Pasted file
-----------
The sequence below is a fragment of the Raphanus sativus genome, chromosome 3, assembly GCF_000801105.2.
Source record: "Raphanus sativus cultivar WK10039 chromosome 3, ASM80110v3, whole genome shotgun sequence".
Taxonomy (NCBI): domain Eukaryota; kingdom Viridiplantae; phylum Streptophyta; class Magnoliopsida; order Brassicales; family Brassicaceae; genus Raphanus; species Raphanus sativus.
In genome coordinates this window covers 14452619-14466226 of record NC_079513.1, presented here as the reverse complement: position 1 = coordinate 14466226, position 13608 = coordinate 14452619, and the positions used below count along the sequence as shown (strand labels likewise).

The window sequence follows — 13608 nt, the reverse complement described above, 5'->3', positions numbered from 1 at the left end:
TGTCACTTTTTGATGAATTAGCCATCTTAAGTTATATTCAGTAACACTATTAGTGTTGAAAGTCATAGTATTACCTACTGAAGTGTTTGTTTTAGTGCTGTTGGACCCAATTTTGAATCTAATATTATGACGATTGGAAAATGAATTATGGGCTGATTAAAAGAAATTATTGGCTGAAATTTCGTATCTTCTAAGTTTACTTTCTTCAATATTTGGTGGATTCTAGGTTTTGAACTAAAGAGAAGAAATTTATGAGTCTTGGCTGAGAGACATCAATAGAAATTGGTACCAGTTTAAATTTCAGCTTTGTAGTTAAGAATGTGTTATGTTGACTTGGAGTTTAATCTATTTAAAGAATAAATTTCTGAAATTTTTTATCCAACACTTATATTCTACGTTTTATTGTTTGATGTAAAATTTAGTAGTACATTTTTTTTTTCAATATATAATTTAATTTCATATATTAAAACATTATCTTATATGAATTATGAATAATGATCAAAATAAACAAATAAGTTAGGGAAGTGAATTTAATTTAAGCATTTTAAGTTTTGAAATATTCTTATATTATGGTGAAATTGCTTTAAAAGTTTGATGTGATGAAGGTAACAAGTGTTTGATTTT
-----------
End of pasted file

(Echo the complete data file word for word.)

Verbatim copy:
The sequence below is a fragment of the Raphanus sativus genome, chromosome 3, assembly GCF_000801105.2.
Source record: "Raphanus sativus cultivar WK10039 chromosome 3, ASM80110v3, whole genome shotgun sequence".
Taxonomy (NCBI): domain Eukaryota; kingdom Viridiplantae; phylum Streptophyta; class Magnoliopsida; order Brassicales; family Brassicaceae; genus Raphanus; species Raphanus sativus.
In genome coordinates this window covers 14452619-14466226 of record NC_079513.1, presented here as the reverse complement: position 1 = coordinate 14466226, position 13608 = coordinate 14452619, and the positions used below count along the sequence as shown (strand labels likewise).

The window sequence follows — 13608 nt, the reverse complement described above, 5'->3', positions numbered from 1 at the left end:
TGTCACTTTTTGATGAATTAGCCATCTTAAGTTATATTCAGTAACACTATTAGTGTTGAAAGTCATAGTATTACCTACTGAAGTGTTTGTTTTAGTGCTGTTGGACCCAATTTTGAATCTAATATTATGACGATTGGAAAATGAATTATGGGCTGATTAAAAGAAATTATTGGCTGAAATTTCGTATCTTCTAAGTTTACTTTCTTCAATATTTGGTGGATTCTAGGTTTTGAACTAAAGAGAAGAAATTTATGAGTCTTGGCTGAGAGACATCAATAGAAATTGGTACCAGTTTAAATTTCAGCTTTGTAGTTAAGAATGTGTTATGTTGACTTGGAGTTTAATCTATTTAAAGAATAAATTTCTGAAATTTTTTATCCAACACTTATATTCTACGTTTTATTGTTTGATGTAAAATTTAGTAGTACATTTTTTTTTTCAATATATAATTTAATTTCATATATTAAAACATTATCTTATATGAATTATGAATAATGATCAAAATAAACAAATAAGTTAGGGAAGTGAATTTAATTTAAGCATTTTAAGTTTTGAAATATTCTTATATTATGGTGAAATTGCTTTAAAAGTTTGATGTGATGAAGGTAACAAGTGTTTGATTTT